Where I started my gliding, a top aerobatics instructor would, on occasion, run introductory courses. These always seemed hugely exciting, if a little fantastical and farfetched – at least for the pre-solo adolescent I was at the time.

Fast forward to late 2020, I had just got my Silver and the aero training slots advertised by Martin Whitehead seemed like a perfect opportunity to deepen my understanding of the flight envelope, add some finesse to my flying and indeed have some fun doing it. Writing now, the day after completing my BGA Standard Aerobatic Badge, I can safely say that the course met each one of these objectives.

This piece is an attempt to describe my experience with the Standard Badge, with a view to inform other interested pilots, hopefully convincing some of them to complete the course themselves.

My first day of aeros, in mid-October 2020, began with a couple of tows through gaps in a frustratingly low cloud base, with both launches being under 3000ft. Despite that, we were able to fit 3 Loops & 2 Humpty Bumps in the first flight and 1 Humpty & 2 Chandelles in the second.

For some context, let me quickly describe each of these figures. A Loop is exactly what you think. A Humpty Bump, or Humpty, is a ¼-loop to a vertical line upward, a tight ½-loop to a vertical line downward then another ¼-loop back to horizontal. A Chandelle is a 45° line upward, a smooth roll and pull to a 45° line downward, after levelling the wings.

Representation of the loop, humpty bump and chandelle.
Representation of the loop, humpty bump and chandelle.
Representation of the loop, humpty bump and chandelle.

These three figures, in that order, formed my sequence. Bookend these with a diving line and a climbing line then complete the flight with a 270° turn. [I wish I knew why it was called a Humpty Bump. Perhaps all the King’s horses and all the King’s men couldn’t navigate all the necessary CAA bureaucracy to put Humpty together again!]

That 270° turn, innocuous as it may sound, proved to be the figure I found most challenging. In this figure, you roll quickly using only ailerons, then use the elevator to bring the nose around while coordinating the rudder to keep the nose on the horizon. Everything must be perfectly coordinated, and it felt to me like the rudder and elevator had their roles reversed, which made it particularly tricky. By contrast, the Loop is just a matter of pulling back on the stick.

Back to that showery day in mid-October. In the afternoon, we took advantage of a break in the clouds to tow to 4000ft. The skyscape was dominated by an enormous cumulonimbus cloud over Cambridge. Another line of CuNim to the west sandwiched the crystal clear autumn air that I proceeded to fill with turbulence from my sloppy aeros! Indeed, these high aerotows through intersecting layers of cloud were one of the delights of the aerobatics training – even if my wallet didn’t like them quite as much!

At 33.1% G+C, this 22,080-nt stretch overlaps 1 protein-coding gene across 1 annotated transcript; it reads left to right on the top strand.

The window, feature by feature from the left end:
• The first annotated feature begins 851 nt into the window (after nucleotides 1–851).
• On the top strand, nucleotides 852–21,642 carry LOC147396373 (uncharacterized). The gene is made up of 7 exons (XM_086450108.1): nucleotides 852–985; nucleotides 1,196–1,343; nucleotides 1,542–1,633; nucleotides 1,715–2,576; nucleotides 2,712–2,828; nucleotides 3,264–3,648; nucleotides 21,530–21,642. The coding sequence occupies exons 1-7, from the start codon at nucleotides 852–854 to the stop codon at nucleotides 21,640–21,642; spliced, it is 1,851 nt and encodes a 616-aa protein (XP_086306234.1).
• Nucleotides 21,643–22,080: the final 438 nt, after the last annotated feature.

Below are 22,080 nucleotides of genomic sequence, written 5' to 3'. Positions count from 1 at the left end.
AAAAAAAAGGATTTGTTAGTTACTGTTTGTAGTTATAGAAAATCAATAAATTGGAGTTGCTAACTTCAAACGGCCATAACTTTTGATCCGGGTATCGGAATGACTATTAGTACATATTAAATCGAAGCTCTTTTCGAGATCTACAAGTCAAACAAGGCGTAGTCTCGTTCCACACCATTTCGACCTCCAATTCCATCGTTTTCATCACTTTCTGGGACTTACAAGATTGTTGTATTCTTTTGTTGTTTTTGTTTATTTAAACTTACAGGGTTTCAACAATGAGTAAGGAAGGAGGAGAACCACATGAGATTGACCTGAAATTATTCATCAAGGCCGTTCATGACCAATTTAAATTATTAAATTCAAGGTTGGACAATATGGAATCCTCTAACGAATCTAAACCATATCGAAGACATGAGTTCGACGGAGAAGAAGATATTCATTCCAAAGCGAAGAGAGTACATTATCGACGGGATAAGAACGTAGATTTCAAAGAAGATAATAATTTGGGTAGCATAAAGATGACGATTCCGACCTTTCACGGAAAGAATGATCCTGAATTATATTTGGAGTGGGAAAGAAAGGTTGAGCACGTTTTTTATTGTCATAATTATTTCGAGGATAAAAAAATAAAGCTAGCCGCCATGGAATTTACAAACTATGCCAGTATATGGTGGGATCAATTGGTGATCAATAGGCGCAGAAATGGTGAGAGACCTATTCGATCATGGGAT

On that last flight, I attempted the full sequence of figures. When my 270° turn wasn’t up to standard, Martin demonstrated how the turn could be sustained indefinitely, holding 4G throughout. This was the first time I really felt the effects of G: my vision started going grey. This wasn’t uncomfortable but was a little alarming. Fortunately, I haven’t had that problem since.

Pilot’s view at the top of a chandelle. Image: Charlie Brooker.
Pilot’s view at the top of a chandelle. Image: Charlie Brooker.
Pilot’s view at the top of a chandelle. Image: Charlie Brooker.

Lockdowns disrupted the other aerobatics training I had booked, so by June 2021, I was rather rusty. A flight from a 4000ft tow acted as a refresher and, when I completely buggered the circuit, acted as a lesson in clearing one’s head with some deep breaths before speeding into high key at 75 knots…

Finally, since the cloud base allowed, a 5000ft lob gave me some time to practise recovery from awkward positions and to string all the sequence together before completing the sequence solo.

My summary? I finished this training with a deeper understanding of both my own and the aircraft’s limitations. I feel more comfortable with my ability to control the aircraft and recover it from dangerous situations. Of course, I was also left with a big grin from ear to ear.

A special mention to Steve Pleasance for his encouragement on the day that I completed the Badge and indeed a huge Well Done for completing the badge himself! Of course, enormous thanks go to Martin for his teaching, training and for putting up with my circuit planning, which seems to go rubbish after any aerobatics…

Charlie Brooker